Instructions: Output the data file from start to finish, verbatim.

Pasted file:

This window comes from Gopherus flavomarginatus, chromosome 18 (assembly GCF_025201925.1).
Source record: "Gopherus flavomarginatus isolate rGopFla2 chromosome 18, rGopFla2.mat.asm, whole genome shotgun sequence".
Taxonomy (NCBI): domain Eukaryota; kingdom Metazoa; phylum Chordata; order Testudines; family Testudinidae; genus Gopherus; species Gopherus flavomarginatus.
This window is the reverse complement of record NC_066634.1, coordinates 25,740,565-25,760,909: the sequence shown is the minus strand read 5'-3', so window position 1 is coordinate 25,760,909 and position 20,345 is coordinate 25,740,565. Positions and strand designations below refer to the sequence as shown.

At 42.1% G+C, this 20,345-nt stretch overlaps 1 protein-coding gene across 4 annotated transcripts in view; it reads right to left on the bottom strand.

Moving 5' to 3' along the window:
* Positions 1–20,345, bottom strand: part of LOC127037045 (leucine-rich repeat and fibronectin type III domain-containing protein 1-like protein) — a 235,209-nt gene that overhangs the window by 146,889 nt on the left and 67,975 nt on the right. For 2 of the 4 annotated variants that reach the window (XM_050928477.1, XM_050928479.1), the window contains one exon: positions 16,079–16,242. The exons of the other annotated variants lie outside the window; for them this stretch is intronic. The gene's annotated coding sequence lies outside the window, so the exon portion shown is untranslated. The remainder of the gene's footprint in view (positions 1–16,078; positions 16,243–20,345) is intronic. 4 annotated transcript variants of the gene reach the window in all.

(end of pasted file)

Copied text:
This window comes from Gopherus flavomarginatus, chromosome 18 (assembly GCF_025201925.1).
Source record: "Gopherus flavomarginatus isolate rGopFla2 chromosome 18, rGopFla2.mat.asm, whole genome shotgun sequence".
Taxonomy (NCBI): domain Eukaryota; kingdom Metazoa; phylum Chordata; order Testudines; family Testudinidae; genus Gopherus; species Gopherus flavomarginatus.
This window is the reverse complement of record NC_066634.1, coordinates 25,740,565-25,760,909: the sequence shown is the minus strand read 5'-3', so window position 1 is coordinate 25,760,909 and position 20,345 is coordinate 25,740,565. Positions and strand designations below refer to the sequence as shown.

At 42.1% G+C, this 20,345-nt stretch overlaps 1 protein-coding gene across 4 annotated transcripts in view; it reads right to left on the bottom strand.

Moving 5' to 3' along the window:
* Positions 1–20,345, bottom strand: part of LOC127037045 (leucine-rich repeat and fibronectin type III domain-containing protein 1-like protein) — a 235,209-nt gene that overhangs the window by 146,889 nt on the left and 67,975 nt on the right. For 2 of the 4 annotated variants that reach the window (XM_050928477.1, XM_050928479.1), the window contains one exon: positions 16,079–16,242. The exons of the other annotated variants lie outside the window; for them this stretch is intronic. The gene's annotated coding sequence lies outside the window, so the exon portion shown is untranslated. The remainder of the gene's footprint in view (positions 1–16,078; positions 16,243–20,345) is intronic. 4 annotated transcript variants of the gene reach the window in all.